The vintage ad browser: a searchable history of advertising.
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The plain (and frankly, badly designed) main page for Vintage Ad Browser, Philipp Lenssen’s database of over 100,000 advertisements belies a wealth of images that span from the late 1700s to now, covering everything from beauty, home gadgets and clothing to propaganda. There’s even a beguiling ‘future’ category, full of ads that predict what the radios, TVs and transportation will look like in fifty or a hundred years. One ad presents a highly stylized image of a flying bus; Another claims that by 2055 we’ll be farming underwater “to feed a hungry world!” A 1953 Bell Phone System’s ad features a black and white photograph of a young boy asking, “What will the telephone be like when I grow up?”
There are thousands of celebrity endorsements, too. Mark Twain apparently hawked Campbell’s Tomato Soup, Joan Fonatine was the face of PBR and Lucille Ball put her name on everything from sandals to cigarettes, soda, soap and beer. My favorite ads are from the ‘technology’ category, not only for their kitsch factor (can you imagine trying to sell a computer bigger than an antique armoire?), but because they also happen to be the most refined. They remind me of the streamlined infographics from the economics magazines of the 50s, a style that clearly pervaded other so-called ‘serious’ print content. You don’t, for example, see the same style applied to the beauty ads of the same era. As a historical resource it’s invaluable, and it’s also a great source of inspiration for designer’s block.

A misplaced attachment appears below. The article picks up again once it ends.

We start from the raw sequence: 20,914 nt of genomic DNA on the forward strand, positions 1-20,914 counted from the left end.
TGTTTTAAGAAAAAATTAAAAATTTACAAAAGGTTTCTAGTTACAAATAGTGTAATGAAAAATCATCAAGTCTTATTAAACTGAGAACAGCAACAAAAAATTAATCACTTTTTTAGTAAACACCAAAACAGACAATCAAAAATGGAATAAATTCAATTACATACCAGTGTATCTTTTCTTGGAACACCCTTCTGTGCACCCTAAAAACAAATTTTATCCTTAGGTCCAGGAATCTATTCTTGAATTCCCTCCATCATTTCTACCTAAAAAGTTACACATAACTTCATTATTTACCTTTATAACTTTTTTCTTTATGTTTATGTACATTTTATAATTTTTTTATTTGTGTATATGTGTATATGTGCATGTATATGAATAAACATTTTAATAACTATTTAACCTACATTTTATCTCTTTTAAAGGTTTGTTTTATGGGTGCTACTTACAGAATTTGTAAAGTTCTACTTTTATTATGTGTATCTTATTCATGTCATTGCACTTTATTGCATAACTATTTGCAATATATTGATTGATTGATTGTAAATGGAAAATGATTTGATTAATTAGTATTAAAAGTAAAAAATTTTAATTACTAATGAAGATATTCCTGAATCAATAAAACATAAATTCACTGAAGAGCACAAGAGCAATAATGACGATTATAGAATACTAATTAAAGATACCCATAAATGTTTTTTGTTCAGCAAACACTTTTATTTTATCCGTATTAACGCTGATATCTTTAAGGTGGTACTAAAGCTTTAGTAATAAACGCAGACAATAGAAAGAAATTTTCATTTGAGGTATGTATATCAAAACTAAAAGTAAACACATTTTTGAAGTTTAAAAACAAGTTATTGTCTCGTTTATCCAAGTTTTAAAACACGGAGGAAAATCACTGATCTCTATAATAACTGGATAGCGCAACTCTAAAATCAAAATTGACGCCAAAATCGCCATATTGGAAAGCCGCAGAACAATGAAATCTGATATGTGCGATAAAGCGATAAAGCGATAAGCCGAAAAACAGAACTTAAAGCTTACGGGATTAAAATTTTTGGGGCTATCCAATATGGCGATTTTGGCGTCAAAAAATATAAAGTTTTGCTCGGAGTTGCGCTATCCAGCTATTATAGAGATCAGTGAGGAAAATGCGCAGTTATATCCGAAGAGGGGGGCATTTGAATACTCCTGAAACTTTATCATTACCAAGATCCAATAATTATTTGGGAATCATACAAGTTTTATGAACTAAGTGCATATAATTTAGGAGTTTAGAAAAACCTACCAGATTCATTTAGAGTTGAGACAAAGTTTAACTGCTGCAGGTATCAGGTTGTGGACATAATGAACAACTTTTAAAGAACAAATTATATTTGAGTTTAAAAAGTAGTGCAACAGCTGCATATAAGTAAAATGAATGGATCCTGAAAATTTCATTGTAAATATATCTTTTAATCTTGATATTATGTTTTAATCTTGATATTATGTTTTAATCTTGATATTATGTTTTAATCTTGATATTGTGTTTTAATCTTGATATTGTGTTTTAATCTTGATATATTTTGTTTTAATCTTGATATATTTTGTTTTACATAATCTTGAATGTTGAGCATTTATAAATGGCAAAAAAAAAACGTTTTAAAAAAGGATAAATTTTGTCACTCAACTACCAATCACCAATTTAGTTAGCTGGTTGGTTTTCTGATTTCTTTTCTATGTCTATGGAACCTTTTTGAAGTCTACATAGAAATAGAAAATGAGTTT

The database is not only incredibly thorough, it’s also searchable by type of ad and even by color. And if you see an ad you really love, there’s a link to buy it from Lenssen’ eBay store.
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